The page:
Emergency Rooms Are Beginning to Enter the 21st Century
The American health care system generates considerable resentment at the emergency room level. Waiting times are customarily 3 to 6 hours or more. The medical staffs are overtaxed. Anger simmers from the waiting rooms, to the back lounges, where physicians and nurses seek temporary shelter from the tensions.
Much discussion has taken place regarding the factors that create such a dismal delivery of health care services. Now some hospitals are beginning to respond to the economic threat offered by urgent care centers. These competitors have boldly assumed a larger amount of the dollars in the emergency services marketplace.
Some of the new methodologies for coping with the constant stream of patients include systems management ideas borrowed from the business world. Now it is more common for a triage nurse to greet patients as they enter the ER. They quickly assess the urgency of treatment with form questions and an exam. The next level of care is with a triage physician who will order the preliminary lab tests and x-rays. The focus is on obtaining an initial diagnosis. This may later be changed, but the speed at which the patient is attended to can be one-third the length of time.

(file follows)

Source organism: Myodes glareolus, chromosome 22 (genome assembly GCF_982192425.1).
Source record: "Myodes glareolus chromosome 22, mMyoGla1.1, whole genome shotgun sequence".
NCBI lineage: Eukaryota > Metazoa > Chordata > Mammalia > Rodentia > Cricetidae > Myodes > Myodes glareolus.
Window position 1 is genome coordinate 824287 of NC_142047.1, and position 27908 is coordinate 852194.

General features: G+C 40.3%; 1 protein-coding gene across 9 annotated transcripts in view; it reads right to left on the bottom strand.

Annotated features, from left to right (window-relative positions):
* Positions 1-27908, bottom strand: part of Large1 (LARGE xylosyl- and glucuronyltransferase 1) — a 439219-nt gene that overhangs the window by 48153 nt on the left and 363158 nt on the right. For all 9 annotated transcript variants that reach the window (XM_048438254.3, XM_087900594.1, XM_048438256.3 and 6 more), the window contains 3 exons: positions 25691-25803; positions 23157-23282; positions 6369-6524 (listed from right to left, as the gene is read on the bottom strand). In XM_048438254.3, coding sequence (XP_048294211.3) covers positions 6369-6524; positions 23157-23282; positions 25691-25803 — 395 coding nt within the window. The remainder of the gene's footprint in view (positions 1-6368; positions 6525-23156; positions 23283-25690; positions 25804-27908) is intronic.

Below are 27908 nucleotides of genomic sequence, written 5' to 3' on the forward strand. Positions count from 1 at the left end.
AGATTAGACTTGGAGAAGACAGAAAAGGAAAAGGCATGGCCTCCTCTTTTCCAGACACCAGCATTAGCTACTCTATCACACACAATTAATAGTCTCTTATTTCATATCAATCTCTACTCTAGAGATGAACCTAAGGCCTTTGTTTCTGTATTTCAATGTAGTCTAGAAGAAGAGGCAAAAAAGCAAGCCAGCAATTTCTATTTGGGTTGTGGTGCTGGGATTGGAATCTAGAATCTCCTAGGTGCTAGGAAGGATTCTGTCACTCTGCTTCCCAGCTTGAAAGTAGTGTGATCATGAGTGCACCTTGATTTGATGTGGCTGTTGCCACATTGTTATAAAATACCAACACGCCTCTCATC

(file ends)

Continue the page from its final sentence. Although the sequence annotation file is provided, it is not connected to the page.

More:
New approaches to testing step up the evaluation phase to lightening speed. Certain lab tests, for cardiac dysfunction, asthma or kidney problems, can be ordered within 15 minutes of the gateway nurse or physician’s initial look-over.
In really able hospitals, which have adopted the new express procedures, patients requiring hospitalization can be placed in a bed and find themselves wheeled to a room in less than half the customary time. The fastest ERs usually strive to accomplish their assessments, and possibly treatment, within 90 minutes to 2 hours at the maximum.
The urgent care centers still remain the better options for minor injuries such as sprains or cuts requiring stitches. For multiple-system injuries and more complex matters, the ER will still be your targeted destination.
Hospitals have been forced to change their ways. Within the next few years, we will look back on current practices and evaluate many as primitive. The day will come when triage determination by physicians and nurses will be routine. Heart attack patients will be catheterized within an hour and a half of walking through the doors. Timely treatment will be the norm. And each patient’s experience will be vastly speeded up and improved.
Concussions Now Are Taken Seriously
Concussions are only now being recognized as carrying the potential for serious injury. Much of this has been fostered by the extensive media coverage of long-term consequences to former football players in the NFL. The concern has also worked to benefit the medical needs of injured children.
Even mild concussions require prompt attention. Any complaints of stomach distress or of light annoying the eyes are red flags. Untreated, concussions can soon lead to headaches, dizziness, memory problems and behavioral issues.
With greater public awareness of the warning signs, more kids are getting immediate medical attention. New studies involving brain chemistry and blood flow have furthered the national interest in concussions. It is now known that traumatic brain injury causes the chemical N-acetylaspartate to lower in brain cells. Experts are now designing better protective equipment to identify those at risk of brain damage after an impact.